Significance of familial history of prostate cancer to traditional prognostic variables, genetic biomarkers, and recurrence after radical prostatectomy.
OBJECTIVES: Prostate cancer (PCa) has a familial predisposition imparting an increased risk of developing the disease in those with a family history. The pathologic characteristics are similar to sporadic cases; however, the disease-free survival rates of hereditary PCa have recently been disputed, with one major study suggesting that familial cases have higher recurrence rates. Our study seeks to support or refute this association and to evaluate the genetic biomarkers p53, bcl-2, Ki-67, and neovascularity between familial and sporadic disease. METHODS: We retrospectively reviewed data of 573 patients who underwent radical prostatectomy over an 11-year period. Of these, 474 patients had known family history data. Univariable statistical analysis using the Pearson chi-square test and Kaplan-Meier disease-free survival analysis was performed to identify any correlation between the tested variables and family history. Smaller subsets of this cohort that had available archival material for immunohistochemical staining and family history data were analyzed in a similar manner. RESULTS: The preoperative variables (prostate-specific antigen, prostatic acid phosphatase, clinical stage, highest biopsy Gleason sum, and glandular differentiation) and postoperative variables (stage, highest Gleason sum, and glandular differentiation) did not correlate with family history. Kaplan-Meier disease-free survival analysis revealed no differences between sporadic and familial cases. The analysis of p53, bcl-2, Ki-67, and angiogenesis revealed that only increasing p53 expression and positive family history of PCa approached significance (P = 0.057). CONCLUSIONS: Prognostic variables routinely used in PCa and selected genetic biomarker immunostaining abnormalities are not significantly different in men with and without a family history of PCa. Disease-free survival after radical prostatectomy is also unaffected by family history.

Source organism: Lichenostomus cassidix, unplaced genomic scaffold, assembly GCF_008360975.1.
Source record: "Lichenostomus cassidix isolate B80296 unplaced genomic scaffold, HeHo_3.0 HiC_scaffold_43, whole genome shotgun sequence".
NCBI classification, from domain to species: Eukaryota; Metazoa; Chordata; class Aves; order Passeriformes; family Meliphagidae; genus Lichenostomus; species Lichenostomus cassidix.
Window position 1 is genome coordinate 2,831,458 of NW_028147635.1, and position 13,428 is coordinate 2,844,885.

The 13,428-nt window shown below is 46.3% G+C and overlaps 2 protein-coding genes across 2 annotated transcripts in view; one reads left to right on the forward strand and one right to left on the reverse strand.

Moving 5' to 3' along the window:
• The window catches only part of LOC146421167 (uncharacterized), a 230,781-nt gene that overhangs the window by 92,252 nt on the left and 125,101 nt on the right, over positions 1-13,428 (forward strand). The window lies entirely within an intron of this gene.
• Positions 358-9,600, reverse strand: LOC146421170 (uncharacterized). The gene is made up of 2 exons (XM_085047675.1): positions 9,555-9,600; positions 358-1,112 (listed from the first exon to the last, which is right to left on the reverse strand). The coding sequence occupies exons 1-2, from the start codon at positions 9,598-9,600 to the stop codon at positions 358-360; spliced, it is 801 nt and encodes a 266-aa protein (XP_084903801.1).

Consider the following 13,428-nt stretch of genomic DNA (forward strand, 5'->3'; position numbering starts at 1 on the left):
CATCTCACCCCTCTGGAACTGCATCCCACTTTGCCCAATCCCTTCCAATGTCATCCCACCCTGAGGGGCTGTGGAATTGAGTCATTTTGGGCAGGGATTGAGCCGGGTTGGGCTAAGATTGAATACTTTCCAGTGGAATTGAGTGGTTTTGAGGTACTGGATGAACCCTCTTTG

Bauer, JJ; Srivastava, S; Connelly, RR; Sesterhenn, IA; Preston, DM; McLeod, DG; Moul, JW
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